01. June 2023

An Ambassador of Remembrance

Polish contemporary witness Stanisław Zalewski visited Austria on the occasion of the anniversary of the liberation of the concentration camps Mauthausen and Gusen.

In early May 2023, the now 97-year-old Polish contemporary witness Stanisław Zalewski visited Austria. He was the only former prisoner to take part in the commemorative events at the Gusen concentration camp memorial site. His touching words at the commemoration ceremony against violence and racism in memory of the victims of National Socialism in the Austrian Parliament and the warm reception by the Mayor of Vienna, Michael Ludwig, on the anniversary of the liberation of the Gusen concentration camp remain unforgettable.

Stanisław Zalewski, born on October 1, 1925 in Sucha Wola/Poland, experienced the invasion of Poland by the Wehrmacht and the outbreak of World War II as a 14-year-old. In the following years he had contact with various resistance groups. In 1943 he was arrested by the Gestapo. He was then sent first to the notorious Pawiak prison, then to the Auschwitz-Birkenau extermination camp, from there to the Mauthausen concentration camp and finally to the Gusen I and Gusen II concentration camps, where he was used as a forced laborer in the Messerschmitt armaments factory and the Bergkristall commando until his liberation.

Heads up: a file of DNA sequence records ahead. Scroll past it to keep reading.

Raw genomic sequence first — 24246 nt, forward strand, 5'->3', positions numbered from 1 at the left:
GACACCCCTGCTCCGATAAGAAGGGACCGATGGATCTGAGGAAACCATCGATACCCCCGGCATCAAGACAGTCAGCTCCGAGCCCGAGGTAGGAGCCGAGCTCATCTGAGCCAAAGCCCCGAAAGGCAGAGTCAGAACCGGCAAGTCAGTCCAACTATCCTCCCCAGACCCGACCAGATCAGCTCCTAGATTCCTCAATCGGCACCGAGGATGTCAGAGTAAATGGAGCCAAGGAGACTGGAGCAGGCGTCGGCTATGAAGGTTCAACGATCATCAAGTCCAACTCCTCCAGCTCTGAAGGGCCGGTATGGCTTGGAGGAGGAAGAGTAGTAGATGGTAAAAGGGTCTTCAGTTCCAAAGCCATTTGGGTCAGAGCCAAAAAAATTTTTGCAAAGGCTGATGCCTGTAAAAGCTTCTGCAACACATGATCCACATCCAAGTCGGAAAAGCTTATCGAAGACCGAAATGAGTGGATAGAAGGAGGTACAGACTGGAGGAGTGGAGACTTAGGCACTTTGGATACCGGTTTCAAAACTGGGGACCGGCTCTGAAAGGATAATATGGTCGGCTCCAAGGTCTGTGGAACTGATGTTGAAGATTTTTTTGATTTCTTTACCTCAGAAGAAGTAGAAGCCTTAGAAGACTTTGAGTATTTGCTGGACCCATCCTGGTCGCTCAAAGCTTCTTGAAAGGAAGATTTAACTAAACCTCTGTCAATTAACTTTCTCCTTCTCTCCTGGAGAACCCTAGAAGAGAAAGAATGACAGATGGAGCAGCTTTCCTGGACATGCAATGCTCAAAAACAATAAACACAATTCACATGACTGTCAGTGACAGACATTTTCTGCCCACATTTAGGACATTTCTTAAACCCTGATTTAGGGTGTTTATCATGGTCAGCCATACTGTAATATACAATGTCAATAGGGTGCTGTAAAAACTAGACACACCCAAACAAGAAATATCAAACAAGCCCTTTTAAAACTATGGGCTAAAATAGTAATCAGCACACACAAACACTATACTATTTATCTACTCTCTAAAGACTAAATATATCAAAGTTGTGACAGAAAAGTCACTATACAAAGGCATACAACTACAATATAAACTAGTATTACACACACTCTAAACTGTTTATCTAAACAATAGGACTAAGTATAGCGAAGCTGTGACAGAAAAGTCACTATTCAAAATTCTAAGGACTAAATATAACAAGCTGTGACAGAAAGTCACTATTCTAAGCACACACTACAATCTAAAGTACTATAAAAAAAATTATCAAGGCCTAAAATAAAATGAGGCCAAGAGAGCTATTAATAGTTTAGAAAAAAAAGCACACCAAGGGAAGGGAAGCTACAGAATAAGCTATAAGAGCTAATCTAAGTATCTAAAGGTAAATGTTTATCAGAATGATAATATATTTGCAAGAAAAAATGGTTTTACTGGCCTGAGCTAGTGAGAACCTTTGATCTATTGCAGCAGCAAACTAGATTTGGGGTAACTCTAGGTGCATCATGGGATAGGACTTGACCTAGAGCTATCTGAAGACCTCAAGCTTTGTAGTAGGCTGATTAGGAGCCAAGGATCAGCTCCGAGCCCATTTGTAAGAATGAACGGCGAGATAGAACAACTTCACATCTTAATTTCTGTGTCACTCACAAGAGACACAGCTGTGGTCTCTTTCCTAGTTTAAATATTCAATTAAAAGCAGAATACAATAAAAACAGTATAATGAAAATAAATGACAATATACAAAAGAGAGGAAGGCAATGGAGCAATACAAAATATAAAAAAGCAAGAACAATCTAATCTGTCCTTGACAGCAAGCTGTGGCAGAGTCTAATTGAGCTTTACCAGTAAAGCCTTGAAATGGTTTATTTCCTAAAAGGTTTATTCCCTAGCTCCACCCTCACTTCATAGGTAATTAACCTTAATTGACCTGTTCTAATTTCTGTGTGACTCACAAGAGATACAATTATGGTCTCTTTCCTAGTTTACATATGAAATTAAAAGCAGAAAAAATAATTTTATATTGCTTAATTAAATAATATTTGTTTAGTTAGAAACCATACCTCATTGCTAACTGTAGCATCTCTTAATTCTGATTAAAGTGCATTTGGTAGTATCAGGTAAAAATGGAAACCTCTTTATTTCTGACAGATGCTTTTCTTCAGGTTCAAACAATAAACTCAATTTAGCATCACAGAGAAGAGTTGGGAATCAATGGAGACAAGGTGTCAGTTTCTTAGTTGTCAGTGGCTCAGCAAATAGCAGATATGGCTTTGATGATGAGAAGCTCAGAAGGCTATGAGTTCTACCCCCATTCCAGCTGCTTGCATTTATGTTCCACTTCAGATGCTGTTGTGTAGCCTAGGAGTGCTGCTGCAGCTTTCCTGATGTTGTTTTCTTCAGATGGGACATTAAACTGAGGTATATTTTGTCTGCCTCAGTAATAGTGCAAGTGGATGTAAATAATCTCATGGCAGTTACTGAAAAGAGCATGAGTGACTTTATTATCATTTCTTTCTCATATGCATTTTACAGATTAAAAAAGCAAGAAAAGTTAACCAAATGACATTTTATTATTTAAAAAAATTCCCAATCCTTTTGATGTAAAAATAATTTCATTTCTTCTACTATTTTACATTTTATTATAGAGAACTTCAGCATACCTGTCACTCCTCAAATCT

He was imprisoned in the concentration camps for a total of 545 days. After the Nazi concentration camp Gusen east of Linz was liberated by the U.S. Army on May 5, 1945, Zalewski's return home took another 78 days – via Nuremberg as part of the American Army. Arriving in Warsaw, Zalewski saw ruins and learned that his mother and brother had perished in the war. After the war, Stanisław Zalewski started a family, became a graduate engineer in mechanical vehicles, and traveled the world with his wife.

He is still an active chairman of the Polish Association of Former Political Prisoners of Hitler's Prisons and Concentration Camps and vice president of the International Auschwitz Committee. As an activist and contemporary witness, Zalewski has been working tirelessly for years to ensure that the former concentration camp site in Gusen becomes a dignified place of remembrance. Thus, on May 4, the eve of the 78th anniversary of the liberation by the U.S. Army, he emphasized at the commemoration organized by the Mauthausen Concentration Camp Memorial: "I wish that this memorial becomes resistant to the winds of history, that is, to socio-political changes taking place all over the world. And that all present and future nations and generations may understand this place."